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Technical Brief

Right–Left Differences in Knee Extension Stiffness for the Normal Rat Knee: In Vitro Measurements Using a New Testing Apparatus

[+] Author and Article Information
Keith L. Markolf

Biomechanics Research Section,
Department of Orthopaedic Surgery,
David Geffen School of Medicine at UCLA,
UCLA Rehabilitation Center,
Room 21-67,
Los Angeles, CA 90095-1759
e-mail: kmarkolf@mednet.ucla.edu

Denis Evseenko, Frank Petrigliano

Biomechanics Research Section,
Department of Orthopaedic Surgery,
David Geffen School of Medicine at UCLA,
Los Angeles, CA 90095-1759

1Corresponding author.

Manuscript received July 23, 2015; final manuscript received January 5, 2016; published online February 23, 2016. Assoc. Editor: Tammy L. Haut Donahue.

J Biomech Eng 138(4), 044501 (Feb 23, 2016) (4 pages) Paper No: BIO-15-1368; doi: 10.1115/1.4032693 History: Received July 23, 2015; Revised January 05, 2016

Knee stiffness following joint injury or immobilization is a common clinical problem, and the rat has been used as a model for studies related to joint stiffness and limitation of motion. Knee stiffness measurements have been reported for the anesthetized rat, but it is difficult to separate the contributions of muscular and ligamentous restraints to the recorded values. in vitro testing of isolated rat knees devoid of musculature allows measurement of joint structural properties alone. In order to measure the effects of therapeutic or surgical interventions designed to alter joint stiffness, the opposite extremity is often used as a control. However, right–left stiffness differences for the normal rat knee have not been reported in the literature. If stiffness changes observed for a treatment group are within the normal right–left variation, validity of the results could be questioned. The objectives of this study were to utilize a new testing apparatus to measure right–left stiffness differences during knee extension in a population of normal rat knees and to document repeatability of the stiffness measurements on successive testing days. Moment versus rotation curves were recorded for 15 right–left pairs of normal rat knees on three consecutive days, with overnight specimen storage in a refrigerator. Each knee was subjected to ten loading–unloading cycles, with the last loading curve used for analysis. Angular rotation (AR), defined here as the change in flexion–extension angle from a specified applied joint moment, is commonly used as a measure of overall joint stiffness. For these tests, ARs were measured from the recorded test curves with a maximum applied extension moment of 100 g cm. Mean rotations for testing days 2 and 3 were 0.81–1.25 deg lower (p < 0.001) than for day 1, but were not significantly different from each other. For each testing day, mean rotations for right knees were 1.12–1.30 deg greater (p < 0.001) than left knees. These right–left stiffness differences should be considered when interpreting the results of knee treatment studies designed to alter knee stiffness when using the opposite extremity as a control.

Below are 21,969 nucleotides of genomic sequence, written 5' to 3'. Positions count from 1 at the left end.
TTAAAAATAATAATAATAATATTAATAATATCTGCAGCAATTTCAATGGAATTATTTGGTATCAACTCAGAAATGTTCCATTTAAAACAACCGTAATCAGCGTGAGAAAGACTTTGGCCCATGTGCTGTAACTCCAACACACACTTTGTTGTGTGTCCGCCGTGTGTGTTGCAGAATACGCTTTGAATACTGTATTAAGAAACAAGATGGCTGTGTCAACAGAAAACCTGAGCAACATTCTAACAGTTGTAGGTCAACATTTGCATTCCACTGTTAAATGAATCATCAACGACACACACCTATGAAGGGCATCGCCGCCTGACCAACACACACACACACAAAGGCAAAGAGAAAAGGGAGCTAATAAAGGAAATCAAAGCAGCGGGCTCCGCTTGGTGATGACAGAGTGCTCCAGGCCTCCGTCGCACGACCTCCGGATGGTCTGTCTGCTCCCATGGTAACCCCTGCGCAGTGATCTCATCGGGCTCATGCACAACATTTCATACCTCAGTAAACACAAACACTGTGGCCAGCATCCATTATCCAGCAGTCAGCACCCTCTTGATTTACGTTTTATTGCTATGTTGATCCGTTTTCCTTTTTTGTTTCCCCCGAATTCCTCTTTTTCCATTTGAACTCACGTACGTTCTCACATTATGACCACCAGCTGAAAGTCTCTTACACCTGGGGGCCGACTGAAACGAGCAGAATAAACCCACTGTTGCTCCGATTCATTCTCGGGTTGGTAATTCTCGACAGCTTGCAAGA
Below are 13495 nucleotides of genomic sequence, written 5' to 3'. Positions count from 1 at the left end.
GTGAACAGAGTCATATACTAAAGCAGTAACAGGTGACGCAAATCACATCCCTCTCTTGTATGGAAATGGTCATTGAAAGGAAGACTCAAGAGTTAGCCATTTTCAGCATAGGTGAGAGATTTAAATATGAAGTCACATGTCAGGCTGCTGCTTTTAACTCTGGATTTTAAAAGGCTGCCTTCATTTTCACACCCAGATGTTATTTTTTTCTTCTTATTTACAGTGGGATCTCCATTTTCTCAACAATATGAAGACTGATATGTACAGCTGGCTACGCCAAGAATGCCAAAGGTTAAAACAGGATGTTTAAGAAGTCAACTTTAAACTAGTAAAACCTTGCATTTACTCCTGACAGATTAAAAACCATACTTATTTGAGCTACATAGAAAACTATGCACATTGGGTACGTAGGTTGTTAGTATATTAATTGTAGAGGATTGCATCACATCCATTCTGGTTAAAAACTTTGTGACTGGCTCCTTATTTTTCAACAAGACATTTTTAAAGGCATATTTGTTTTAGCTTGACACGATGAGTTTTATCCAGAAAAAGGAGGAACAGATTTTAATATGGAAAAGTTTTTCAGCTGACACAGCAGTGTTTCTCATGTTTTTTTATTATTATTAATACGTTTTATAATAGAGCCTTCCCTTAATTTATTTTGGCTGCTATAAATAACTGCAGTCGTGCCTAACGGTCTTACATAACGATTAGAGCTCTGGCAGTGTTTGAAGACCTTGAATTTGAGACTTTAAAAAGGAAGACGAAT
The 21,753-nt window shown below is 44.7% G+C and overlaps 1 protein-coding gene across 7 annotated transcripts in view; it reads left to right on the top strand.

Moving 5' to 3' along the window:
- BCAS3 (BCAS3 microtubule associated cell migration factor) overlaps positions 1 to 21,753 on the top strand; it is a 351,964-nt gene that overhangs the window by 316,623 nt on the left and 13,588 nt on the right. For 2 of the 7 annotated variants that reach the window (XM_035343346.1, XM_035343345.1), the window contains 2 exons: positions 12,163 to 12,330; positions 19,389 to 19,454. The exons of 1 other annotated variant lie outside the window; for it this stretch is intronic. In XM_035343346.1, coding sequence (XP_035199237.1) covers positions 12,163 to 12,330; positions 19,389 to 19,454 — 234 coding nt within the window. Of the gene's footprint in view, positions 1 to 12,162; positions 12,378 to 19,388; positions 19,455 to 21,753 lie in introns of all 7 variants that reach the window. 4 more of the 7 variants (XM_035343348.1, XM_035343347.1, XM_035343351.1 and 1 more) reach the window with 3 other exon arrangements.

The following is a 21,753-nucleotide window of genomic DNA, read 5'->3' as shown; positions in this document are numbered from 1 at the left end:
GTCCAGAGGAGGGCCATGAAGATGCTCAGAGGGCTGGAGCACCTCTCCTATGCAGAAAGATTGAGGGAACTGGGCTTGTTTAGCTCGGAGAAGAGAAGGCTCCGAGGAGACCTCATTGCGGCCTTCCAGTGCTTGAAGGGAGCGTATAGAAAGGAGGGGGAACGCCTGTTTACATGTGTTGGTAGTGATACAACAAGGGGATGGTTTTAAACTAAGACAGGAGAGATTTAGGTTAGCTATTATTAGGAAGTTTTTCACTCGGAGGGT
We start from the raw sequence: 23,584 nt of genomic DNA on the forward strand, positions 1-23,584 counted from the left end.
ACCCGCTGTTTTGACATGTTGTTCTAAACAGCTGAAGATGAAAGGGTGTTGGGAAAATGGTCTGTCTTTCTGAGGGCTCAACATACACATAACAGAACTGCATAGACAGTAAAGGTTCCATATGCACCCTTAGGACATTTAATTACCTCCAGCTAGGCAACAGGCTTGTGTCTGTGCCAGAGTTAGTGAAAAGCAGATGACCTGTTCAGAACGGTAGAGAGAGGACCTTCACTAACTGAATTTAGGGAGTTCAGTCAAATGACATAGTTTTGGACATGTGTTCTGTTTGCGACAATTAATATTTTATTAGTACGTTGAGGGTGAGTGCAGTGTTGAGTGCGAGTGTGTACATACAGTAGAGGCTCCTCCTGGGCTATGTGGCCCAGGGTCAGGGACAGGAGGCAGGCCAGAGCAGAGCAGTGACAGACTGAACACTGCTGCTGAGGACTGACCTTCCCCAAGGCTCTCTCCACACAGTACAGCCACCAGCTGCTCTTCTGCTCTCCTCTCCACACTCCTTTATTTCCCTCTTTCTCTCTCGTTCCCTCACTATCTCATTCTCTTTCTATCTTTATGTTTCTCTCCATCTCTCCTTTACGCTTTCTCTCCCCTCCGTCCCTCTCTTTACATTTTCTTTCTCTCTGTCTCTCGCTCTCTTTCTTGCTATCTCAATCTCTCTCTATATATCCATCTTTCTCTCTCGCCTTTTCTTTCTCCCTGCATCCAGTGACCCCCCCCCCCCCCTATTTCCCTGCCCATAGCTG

FIGURES IN THIS ARTICLE
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Copyright © 2016 by ASME
Topics: Testing , Stiffness , Knee , Rotation
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Figures

Grahic Jump Location
Fig. 2

Raw data recoded for sample rat knee, showing ten successive loading curves for knee extension

Grahic Jump Location
Fig. 3

Right–left scatter plots for testing days 1–3. The unity line represents the ideal situation, where knee extension angles for right knees and left knees are equal. The linear regression lines of data for all the testing days are shown.

Grahic Jump Location
Fig. 1

The test apparatus used to record moment versus rotation response curves during extension of a cadaveric rat knee

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